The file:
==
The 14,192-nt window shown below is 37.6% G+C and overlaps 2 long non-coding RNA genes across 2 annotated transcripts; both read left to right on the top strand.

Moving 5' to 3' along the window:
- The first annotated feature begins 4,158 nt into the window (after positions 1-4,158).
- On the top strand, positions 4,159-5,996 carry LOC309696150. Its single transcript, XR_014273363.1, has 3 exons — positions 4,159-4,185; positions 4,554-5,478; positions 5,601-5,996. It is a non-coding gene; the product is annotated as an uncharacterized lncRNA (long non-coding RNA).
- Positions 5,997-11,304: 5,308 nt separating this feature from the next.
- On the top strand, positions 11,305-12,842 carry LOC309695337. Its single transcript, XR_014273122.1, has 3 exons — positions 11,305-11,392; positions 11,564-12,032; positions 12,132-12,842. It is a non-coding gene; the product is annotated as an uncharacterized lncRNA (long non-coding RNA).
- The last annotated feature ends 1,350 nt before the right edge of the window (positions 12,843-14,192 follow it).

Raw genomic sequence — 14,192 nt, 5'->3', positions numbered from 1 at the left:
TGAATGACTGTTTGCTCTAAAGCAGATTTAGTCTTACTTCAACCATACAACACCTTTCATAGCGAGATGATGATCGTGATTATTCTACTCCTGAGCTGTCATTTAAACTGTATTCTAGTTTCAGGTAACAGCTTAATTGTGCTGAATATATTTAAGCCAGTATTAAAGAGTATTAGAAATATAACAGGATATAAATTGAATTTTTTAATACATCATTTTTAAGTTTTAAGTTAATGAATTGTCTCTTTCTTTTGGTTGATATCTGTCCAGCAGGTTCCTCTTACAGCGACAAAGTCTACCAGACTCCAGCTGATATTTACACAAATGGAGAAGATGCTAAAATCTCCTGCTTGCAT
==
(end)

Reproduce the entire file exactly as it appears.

The 14,192-nt window shown below is 37.6% G+C and overlaps 2 long non-coding RNA genes across 2 annotated transcripts; both read left to right on the top strand.

Moving 5' to 3' along the window:
- The first annotated feature begins 4,158 nt into the window (after positions 1-4,158).
- On the top strand, positions 4,159-5,996 carry LOC309696150. Its single transcript, XR_014273363.1, has 3 exons — positions 4,159-4,185; positions 4,554-5,478; positions 5,601-5,996. It is a non-coding gene; the product is annotated as an uncharacterized lncRNA (long non-coding RNA).
- Positions 5,997-11,304: 5,308 nt separating this feature from the next.
- On the top strand, positions 11,305-12,842 carry LOC309695337. Its single transcript, XR_014273122.1, has 3 exons — positions 11,305-11,392; positions 11,564-12,032; positions 12,132-12,842. It is a non-coding gene; the product is annotated as an uncharacterized lncRNA (long non-coding RNA).
- The last annotated feature ends 1,350 nt before the right edge of the window (positions 12,843-14,192 follow it).

Raw genomic sequence — 14,192 nt, 5'->3', positions numbered from 1 at the left:
TGAATGACTGTTTGCTCTAAAGCAGATTTAGTCTTACTTCAACCATACAACACCTTTCATAGCGAGATGATGATCGTGATTATTCTACTCCTGAGCTGTCATTTAAACTGTATTCTAGTTTCAGGTAACAGCTTAATTGTGCTGAATATATTTAAGCCAGTATTAAAGAGTATTAGAAATATAACAGGATATAAATTGAATTTTTTAATACATCATTTTTAAGTTTTAAGTTAATGAATTGTCTCTTTCTTTTGGTTGATATCTGTCCAGCAGGTTCCTCTTACAGCGACAAAGTCTACCAGACTCCAGCTGATATTTACACAAATGGAGAAGATGCTAAAATCTCCTGCTTGCAT